The decision came after a transcript of the supposed recording of a phone call between the Chinese side and the Carlos on January 3 was revealed in recent days. 

However, the Philippine Defense Secretary Gilberto Teodoro and National Security Adviser Secretary Eduardo Ano have denied there was such an arrangement. Ano called the agreement "absolutely absurd, ludicrous, and preposterous," while emphasizing in a statement on May 5 that President Marcos did not empower nor authorize anyone in the Philippine government to enter into or commit to any agreement, understanding, or arrangement - more so informal ones.

After that, Carlos' post was in jeopardy, with critics in the Philippines bringing up his past experience studying in China, questioning his "special relationship" with China. 

Passing the buck

At the regular press meeting on May 6, the spokesperson of the Chinese Foreign Ministry again clarified the fact that early this year, the Chinese side and the Philippine side agreed on a "new model" for resupply missions concerning Ren'ai Jiao after multiple rounds of discussions through the diplomatic channel and AFP Wescom. The Philippine military has made repeated confirmation that the "new model" has been approved by all key officials in the Philippine chain of command, including the Secretary of National Defense and the National Security Advisor. On February 2, the Philippines carried out one resupply mission under this "new model" before abandoning it as well.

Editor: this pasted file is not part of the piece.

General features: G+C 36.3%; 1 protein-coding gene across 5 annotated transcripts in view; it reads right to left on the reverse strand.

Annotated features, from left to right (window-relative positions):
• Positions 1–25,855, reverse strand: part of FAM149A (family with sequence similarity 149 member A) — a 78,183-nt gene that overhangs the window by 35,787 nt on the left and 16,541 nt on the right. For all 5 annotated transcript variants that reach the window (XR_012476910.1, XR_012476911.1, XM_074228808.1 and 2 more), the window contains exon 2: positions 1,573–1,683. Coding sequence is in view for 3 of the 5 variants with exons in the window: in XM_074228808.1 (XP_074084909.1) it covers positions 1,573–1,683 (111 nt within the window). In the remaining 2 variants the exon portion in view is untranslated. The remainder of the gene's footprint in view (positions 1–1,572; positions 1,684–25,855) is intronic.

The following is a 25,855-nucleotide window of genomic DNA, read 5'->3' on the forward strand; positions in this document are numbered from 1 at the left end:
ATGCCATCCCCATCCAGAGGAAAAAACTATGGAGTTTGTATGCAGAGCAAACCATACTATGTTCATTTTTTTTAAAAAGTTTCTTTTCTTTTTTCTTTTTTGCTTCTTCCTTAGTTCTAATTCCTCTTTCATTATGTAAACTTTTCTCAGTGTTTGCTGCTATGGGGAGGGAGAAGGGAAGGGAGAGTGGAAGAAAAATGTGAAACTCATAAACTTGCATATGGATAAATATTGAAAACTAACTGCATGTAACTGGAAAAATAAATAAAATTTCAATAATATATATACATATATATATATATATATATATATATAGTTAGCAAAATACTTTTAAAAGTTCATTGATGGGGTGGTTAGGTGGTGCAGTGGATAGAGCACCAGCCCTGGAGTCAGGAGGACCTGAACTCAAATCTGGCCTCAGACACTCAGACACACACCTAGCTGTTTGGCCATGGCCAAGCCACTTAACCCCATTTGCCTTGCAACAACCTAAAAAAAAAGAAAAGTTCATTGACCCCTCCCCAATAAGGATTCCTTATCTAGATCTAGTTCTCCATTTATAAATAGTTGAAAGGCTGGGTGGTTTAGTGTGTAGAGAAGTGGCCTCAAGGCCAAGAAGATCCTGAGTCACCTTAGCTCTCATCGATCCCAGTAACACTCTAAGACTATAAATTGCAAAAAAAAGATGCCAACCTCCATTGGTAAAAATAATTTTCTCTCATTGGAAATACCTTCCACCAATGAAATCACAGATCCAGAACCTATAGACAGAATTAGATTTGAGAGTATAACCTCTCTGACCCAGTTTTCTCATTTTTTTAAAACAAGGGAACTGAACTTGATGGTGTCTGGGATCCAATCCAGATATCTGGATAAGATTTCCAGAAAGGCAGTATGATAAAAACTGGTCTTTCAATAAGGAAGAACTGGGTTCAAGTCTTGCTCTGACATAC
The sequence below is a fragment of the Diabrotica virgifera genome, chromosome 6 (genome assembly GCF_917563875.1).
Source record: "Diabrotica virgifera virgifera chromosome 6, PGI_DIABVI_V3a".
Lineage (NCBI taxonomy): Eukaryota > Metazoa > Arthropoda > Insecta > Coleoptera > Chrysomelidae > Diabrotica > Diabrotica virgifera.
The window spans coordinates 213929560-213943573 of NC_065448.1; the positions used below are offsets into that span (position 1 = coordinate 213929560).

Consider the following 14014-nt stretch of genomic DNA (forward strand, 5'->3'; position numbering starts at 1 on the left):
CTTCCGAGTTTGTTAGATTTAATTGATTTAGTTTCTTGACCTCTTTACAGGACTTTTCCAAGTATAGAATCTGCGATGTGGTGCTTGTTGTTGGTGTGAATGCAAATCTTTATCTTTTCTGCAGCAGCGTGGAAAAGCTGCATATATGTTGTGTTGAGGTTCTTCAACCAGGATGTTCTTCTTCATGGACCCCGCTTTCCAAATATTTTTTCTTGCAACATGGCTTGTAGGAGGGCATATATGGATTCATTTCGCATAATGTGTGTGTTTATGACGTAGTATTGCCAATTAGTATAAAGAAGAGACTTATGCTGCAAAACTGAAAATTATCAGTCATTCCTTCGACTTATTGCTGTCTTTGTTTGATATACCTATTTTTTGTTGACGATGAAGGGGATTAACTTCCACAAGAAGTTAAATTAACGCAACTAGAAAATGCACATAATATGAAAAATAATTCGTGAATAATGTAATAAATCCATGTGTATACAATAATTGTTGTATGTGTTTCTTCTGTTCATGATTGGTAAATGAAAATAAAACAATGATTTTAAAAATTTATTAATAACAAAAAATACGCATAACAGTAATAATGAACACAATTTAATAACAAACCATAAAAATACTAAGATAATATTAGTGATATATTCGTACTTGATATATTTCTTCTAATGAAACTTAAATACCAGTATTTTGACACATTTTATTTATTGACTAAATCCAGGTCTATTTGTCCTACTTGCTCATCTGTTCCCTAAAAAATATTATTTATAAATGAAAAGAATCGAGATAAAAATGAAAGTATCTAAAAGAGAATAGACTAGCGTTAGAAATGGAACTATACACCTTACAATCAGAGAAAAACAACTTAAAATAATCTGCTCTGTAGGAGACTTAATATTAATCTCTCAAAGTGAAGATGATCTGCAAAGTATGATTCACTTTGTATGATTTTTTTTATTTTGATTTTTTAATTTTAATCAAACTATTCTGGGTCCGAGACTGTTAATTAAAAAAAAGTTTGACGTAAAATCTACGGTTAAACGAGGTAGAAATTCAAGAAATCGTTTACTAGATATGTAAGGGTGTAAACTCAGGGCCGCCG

Carlos assumed command of Wescom in January 2022, and he was supposed to retire in December 2024, according to Philippine media reports.

The Philippine military's "passing the buck" has sparked dissatisfaction among many local figures. They have come out to support Carlos and expose further details.

In a recent column published in Manila Times, Francisco Tatad, a Filipino journalist and politician, cited his source saying that "it was specifically Secretary Ano, who spoke to Teodoro and President Marcos Jr about the Chinese proposal and gave Carlos the go-ahead to talk to" Chinese side.

This comes aligned with a source who previously told the Global Times that Carlos confirmed to the Chinese diplomat during the conversation that both the Philippine Defense Secretary Gilberto Teodoro and National Security Adviser Secretary Eduardo Ano approved the proposal for the "new model" of cooperation.